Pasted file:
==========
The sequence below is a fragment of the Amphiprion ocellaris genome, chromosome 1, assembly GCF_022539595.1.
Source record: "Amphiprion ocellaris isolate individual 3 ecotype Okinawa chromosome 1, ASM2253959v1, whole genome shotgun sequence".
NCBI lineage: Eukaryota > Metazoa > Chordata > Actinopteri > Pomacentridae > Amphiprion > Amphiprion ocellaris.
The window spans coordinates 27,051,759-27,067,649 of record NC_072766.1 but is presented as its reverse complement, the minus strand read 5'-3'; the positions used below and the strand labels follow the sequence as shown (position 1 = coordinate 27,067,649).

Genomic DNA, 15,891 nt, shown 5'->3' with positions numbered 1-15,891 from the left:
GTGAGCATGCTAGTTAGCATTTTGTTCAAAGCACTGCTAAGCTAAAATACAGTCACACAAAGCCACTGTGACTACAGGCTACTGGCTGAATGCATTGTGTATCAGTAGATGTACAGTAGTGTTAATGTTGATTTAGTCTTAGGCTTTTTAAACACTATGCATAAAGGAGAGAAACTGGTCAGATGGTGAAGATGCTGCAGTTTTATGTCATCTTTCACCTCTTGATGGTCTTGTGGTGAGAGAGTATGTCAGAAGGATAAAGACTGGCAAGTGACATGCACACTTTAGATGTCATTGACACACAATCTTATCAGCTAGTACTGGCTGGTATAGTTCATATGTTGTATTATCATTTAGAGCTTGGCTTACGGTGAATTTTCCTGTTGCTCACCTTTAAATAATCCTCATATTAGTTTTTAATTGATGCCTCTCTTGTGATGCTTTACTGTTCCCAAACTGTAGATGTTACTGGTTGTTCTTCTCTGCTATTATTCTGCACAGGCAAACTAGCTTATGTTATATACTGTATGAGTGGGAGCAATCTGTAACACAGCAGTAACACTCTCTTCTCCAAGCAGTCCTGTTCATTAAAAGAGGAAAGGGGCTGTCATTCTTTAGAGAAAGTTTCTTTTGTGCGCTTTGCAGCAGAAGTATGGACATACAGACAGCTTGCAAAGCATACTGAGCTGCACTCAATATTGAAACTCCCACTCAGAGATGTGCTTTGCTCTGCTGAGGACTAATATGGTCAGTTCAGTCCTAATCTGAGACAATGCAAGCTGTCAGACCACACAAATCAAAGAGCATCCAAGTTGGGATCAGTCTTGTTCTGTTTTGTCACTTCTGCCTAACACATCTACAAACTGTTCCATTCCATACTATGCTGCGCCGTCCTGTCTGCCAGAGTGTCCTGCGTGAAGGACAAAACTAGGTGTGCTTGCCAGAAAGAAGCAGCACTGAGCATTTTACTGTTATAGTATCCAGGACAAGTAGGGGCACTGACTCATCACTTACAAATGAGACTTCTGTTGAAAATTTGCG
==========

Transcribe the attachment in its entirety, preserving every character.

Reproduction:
The sequence below is a fragment of the Amphiprion ocellaris genome, chromosome 1, assembly GCF_022539595.1.
Source record: "Amphiprion ocellaris isolate individual 3 ecotype Okinawa chromosome 1, ASM2253959v1, whole genome shotgun sequence".
NCBI lineage: Eukaryota > Metazoa > Chordata > Actinopteri > Pomacentridae > Amphiprion > Amphiprion ocellaris.
The window spans coordinates 27,051,759-27,067,649 of record NC_072766.1 but is presented as its reverse complement, the minus strand read 5'-3'; the positions used below and the strand labels follow the sequence as shown (position 1 = coordinate 27,067,649).

Genomic DNA, 15,891 nt, shown 5'->3' with positions numbered 1-15,891 from the left:
GTGAGCATGCTAGTTAGCATTTTGTTCAAAGCACTGCTAAGCTAAAATACAGTCACACAAAGCCACTGTGACTACAGGCTACTGGCTGAATGCATTGTGTATCAGTAGATGTACAGTAGTGTTAATGTTGATTTAGTCTTAGGCTTTTTAAACACTATGCATAAAGGAGAGAAACTGGTCAGATGGTGAAGATGCTGCAGTTTTATGTCATCTTTCACCTCTTGATGGTCTTGTGGTGAGAGAGTATGTCAGAAGGATAAAGACTGGCAAGTGACATGCACACTTTAGATGTCATTGACACACAATCTTATCAGCTAGTACTGGCTGGTATAGTTCATATGTTGTATTATCATTTAGAGCTTGGCTTACGGTGAATTTTCCTGTTGCTCACCTTTAAATAATCCTCATATTAGTTTTTAATTGATGCCTCTCTTGTGATGCTTTACTGTTCCCAAACTGTAGATGTTACTGGTTGTTCTTCTCTGCTATTATTCTGCACAGGCAAACTAGCTTATGTTATATACTGTATGAGTGGGAGCAATCTGTAACACAGCAGTAACACTCTCTTCTCCAAGCAGTCCTGTTCATTAAAAGAGGAAAGGGGCTGTCATTCTTTAGAGAAAGTTTCTTTTGTGCGCTTTGCAGCAGAAGTATGGACATACAGACAGCTTGCAAAGCATACTGAGCTGCACTCAATATTGAAACTCCCACTCAGAGATGTGCTTTGCTCTGCTGAGGACTAATATGGTCAGTTCAGTCCTAATCTGAGACAATGCAAGCTGTCAGACCACACAAATCAAAGAGCATCCAAGTTGGGATCAGTCTTGTTCTGTTTTGTCACTTCTGCCTAACACATCTACAAACTGTTCCATTCCATACTATGCTGCGCCGTCCTGTCTGCCAGAGTGTCCTGCGTGAAGGACAAAACTAGGTGTGCTTGCCAGAAAGAAGCAGCACTGAGCATTTTACTGTTATAGTATCCAGGACAAGTAGGGGCACTGACTCATCACTTACAAATGAGACTTCTGTTGAAAATTTGCG